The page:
User:Crazycomputers/WatchlistBot 2

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This page documents the progress towards the next major version of WatchlistBot. This version is a complete rewrite and has several new features.


Runs on Node[edit]

I've decided to write this version in JavaScript, using Node as the runtime. I find JavaScript much easier to work than C# these days, and npm is a much more vibrant ecosystem than NuGet. Very little of the existing code would be useful anyway, as nearly all aspects of the bot's architecture are changing.

New features[edit]

  • One user can have multiple delivery targets for their watchlist, allowing them to be notified on multiple messaging/notification services.
  • Group targets (chat rooms) are supported, allowing multi-user management of the watchlist.
  • A durable delivery queue with retries; failed delivery attempts will be retried later.
    • This also means that, when delivery to an offline user is not possible, the notification will be held until the user is available.
    • Users will be able to set how long undelivered notifications will remain in the queue. This allows the user to avoid being flooded with old notifications when they sign in. (Regardless of this setting, there will be a hard cap on the number of notifications that will be queued. When this is exceeded, old notifications will be discarded.)
  • Detection of dead accounts with automatic deactivation.

Service-oriented architecture changes[edit]

Much like the original, the new bot uses a service-oriented architecture. However, the core service registry has been reworked to remove some unused features, as well as provide several new features:

  • Service dependencies, with automatic injection.
  • Lazy service instantiation.
  • Service aliases.
  • Virtual services (provided by other services).


The new code refers to the backend services (such as XMPP or IRC) as "channels" (not to be confused with IRC channels, for example). A channel is just a mechanism by which notifications are delivered. A "target" is a combination of a channel (which service the message should be delivered to) and a descriptor (which user/room should receive the message).

The following channels will be supported:

  • Discord: Has built-in support for both users and rooms, as well as mobile support and desktop/mobile notifications.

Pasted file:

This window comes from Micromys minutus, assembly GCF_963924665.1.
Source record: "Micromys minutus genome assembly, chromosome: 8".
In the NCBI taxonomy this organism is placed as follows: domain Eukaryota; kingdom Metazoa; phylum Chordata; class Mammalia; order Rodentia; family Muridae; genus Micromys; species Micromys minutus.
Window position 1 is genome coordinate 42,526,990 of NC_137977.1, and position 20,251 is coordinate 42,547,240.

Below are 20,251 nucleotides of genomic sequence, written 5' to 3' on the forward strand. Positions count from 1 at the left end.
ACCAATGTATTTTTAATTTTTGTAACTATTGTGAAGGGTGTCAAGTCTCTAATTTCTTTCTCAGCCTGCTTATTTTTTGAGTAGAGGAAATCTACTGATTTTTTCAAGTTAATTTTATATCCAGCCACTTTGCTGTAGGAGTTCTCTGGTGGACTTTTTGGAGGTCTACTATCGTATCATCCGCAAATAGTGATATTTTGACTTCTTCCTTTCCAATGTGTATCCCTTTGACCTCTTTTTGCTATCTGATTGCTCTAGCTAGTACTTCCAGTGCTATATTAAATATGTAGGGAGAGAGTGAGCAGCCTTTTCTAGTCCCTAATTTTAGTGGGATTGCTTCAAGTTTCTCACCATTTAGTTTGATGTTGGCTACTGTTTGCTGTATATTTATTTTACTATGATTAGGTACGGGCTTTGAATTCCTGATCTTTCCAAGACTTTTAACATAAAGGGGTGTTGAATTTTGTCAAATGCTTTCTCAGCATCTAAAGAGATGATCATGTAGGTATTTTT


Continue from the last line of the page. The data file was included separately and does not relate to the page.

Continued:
The following channels may be supported, but this is not decided yet:

  • XMPP: This was the only channel supported by the original. Interest in XMPP appears to be mostly gone at this point, though I do not want to abandon my users who are still using it. This channel will only support users (not rooms) due to the complexity of XMPP's "conference" protocol.
  • API/Webhook: There may be a mechanism for automated manipulation of watchlists as well as notification delivery via HTTP.

The following channels will likely not be supported:

  • IRC: There's too many IRC servers, and IRC has no inherent concept of authentication. Supporting this channel would be a technical challenge as I'd have to support only servers that have authentication, or I'd have to create an authentication mechanism within the bot itself, specifically for IRC.
  • Pushbullet: Similar to Discord, this provider supports mobile devices and has both desktop and mobile notifications. Unfortunately requires a paid account to send more than 500 notifications in a month.

I am open to suggestions for other channels.


  • Service registry.  Done
  • Change source service: Observes changes on Wikimedia projects, makes a stream of changes available to other services.  Done
  • Project authority service: Provides a master list of Wikimedia projects.  Done
  • Logging service.  Done
  • Database service. clock In progress
  • Discord channel service. clock In progress
  • Command processor service. clock In progress
  • Change processor service. Not done
  • Notification delivery service.  Done